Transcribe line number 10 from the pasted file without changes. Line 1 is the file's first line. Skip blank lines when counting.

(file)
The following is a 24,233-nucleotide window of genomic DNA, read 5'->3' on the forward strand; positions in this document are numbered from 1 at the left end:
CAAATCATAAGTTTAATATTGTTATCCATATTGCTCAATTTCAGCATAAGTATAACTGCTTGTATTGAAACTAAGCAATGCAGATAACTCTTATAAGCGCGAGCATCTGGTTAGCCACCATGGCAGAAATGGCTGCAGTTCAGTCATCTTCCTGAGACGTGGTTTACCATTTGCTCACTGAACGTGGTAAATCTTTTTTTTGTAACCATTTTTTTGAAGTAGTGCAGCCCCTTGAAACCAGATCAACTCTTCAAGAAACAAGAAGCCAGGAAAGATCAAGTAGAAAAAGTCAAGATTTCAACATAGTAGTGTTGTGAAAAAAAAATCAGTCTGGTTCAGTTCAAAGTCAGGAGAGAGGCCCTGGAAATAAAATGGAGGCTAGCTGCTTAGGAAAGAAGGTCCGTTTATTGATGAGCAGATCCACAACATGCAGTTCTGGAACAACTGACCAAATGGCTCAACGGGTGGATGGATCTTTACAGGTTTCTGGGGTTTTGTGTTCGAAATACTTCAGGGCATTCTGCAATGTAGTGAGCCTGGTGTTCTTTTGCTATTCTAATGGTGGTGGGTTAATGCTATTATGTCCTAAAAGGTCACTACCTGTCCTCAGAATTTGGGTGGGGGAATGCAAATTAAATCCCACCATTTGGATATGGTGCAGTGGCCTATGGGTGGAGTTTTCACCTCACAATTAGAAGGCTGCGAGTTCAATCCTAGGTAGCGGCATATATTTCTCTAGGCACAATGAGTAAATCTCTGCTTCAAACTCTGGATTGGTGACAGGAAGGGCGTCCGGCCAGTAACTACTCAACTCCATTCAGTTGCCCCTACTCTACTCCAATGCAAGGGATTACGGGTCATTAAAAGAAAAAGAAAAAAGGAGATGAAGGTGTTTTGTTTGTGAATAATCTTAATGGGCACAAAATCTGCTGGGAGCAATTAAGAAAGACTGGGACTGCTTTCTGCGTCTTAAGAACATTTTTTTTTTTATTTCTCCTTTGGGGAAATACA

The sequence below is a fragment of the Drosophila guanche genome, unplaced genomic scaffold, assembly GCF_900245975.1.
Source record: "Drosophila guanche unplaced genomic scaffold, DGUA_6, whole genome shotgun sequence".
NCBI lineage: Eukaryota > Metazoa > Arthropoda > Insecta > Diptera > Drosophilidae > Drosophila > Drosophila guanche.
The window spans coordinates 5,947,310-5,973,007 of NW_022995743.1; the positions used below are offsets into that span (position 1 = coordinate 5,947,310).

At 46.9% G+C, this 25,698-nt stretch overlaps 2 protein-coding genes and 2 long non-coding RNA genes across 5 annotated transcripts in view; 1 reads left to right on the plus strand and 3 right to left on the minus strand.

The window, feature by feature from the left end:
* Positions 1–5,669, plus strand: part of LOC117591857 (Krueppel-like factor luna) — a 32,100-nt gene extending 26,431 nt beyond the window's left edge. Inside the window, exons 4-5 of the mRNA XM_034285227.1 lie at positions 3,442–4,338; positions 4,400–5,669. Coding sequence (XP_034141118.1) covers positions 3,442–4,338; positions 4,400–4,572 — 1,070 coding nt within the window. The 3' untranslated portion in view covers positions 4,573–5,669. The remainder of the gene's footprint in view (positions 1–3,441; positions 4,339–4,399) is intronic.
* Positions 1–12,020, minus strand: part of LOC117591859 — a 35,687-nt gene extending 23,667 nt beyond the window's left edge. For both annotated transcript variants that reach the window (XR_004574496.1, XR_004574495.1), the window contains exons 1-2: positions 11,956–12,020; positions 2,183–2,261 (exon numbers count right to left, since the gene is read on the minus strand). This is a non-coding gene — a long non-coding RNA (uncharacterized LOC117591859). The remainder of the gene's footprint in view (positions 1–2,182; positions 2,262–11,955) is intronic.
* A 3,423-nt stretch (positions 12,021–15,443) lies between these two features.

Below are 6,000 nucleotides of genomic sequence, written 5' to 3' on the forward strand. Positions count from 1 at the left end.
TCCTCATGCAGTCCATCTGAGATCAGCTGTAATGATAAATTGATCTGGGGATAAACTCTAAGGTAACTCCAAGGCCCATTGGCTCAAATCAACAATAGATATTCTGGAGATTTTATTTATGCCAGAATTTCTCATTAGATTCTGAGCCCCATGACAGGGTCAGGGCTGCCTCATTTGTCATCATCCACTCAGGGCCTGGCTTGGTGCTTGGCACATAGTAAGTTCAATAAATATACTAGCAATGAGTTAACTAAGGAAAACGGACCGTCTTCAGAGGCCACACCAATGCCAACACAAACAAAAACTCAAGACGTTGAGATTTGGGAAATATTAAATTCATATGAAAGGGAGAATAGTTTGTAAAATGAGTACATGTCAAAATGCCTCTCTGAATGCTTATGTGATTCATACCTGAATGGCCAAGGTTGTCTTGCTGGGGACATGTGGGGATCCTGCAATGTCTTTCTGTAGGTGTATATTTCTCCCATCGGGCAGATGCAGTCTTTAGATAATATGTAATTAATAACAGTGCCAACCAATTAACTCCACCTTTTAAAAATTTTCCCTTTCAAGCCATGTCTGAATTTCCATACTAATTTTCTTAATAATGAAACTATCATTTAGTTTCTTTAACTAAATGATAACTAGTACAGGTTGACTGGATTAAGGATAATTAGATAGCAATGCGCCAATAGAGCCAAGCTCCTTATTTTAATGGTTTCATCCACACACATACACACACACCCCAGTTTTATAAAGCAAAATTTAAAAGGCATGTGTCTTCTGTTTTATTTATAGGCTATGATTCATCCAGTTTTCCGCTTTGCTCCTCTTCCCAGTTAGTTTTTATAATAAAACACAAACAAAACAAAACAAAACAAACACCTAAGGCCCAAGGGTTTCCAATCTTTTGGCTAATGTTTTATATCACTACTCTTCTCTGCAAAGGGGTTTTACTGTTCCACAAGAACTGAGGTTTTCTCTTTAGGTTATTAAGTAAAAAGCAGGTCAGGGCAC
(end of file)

* Positions 1–12,020, minus strand: part of LOC117591859 — a 35,687-nt gene extending 23,667 nt beyond the window's left edge. For both annotated transcript variants that reach the window (XR_004574496.1, XR_004574495.1), the window contains exons 1-2: positions 11,956–12,020; positions 2,183–2,261 (exon numbers count right to left, since the gene is read on the minus strand). This is a non-coding gene — a long non-coding RNA (uncharacterized LOC117591859). The remainder of the gene's footprint in view (positions 1–2,182; positions 2,262–11,955) is intronic.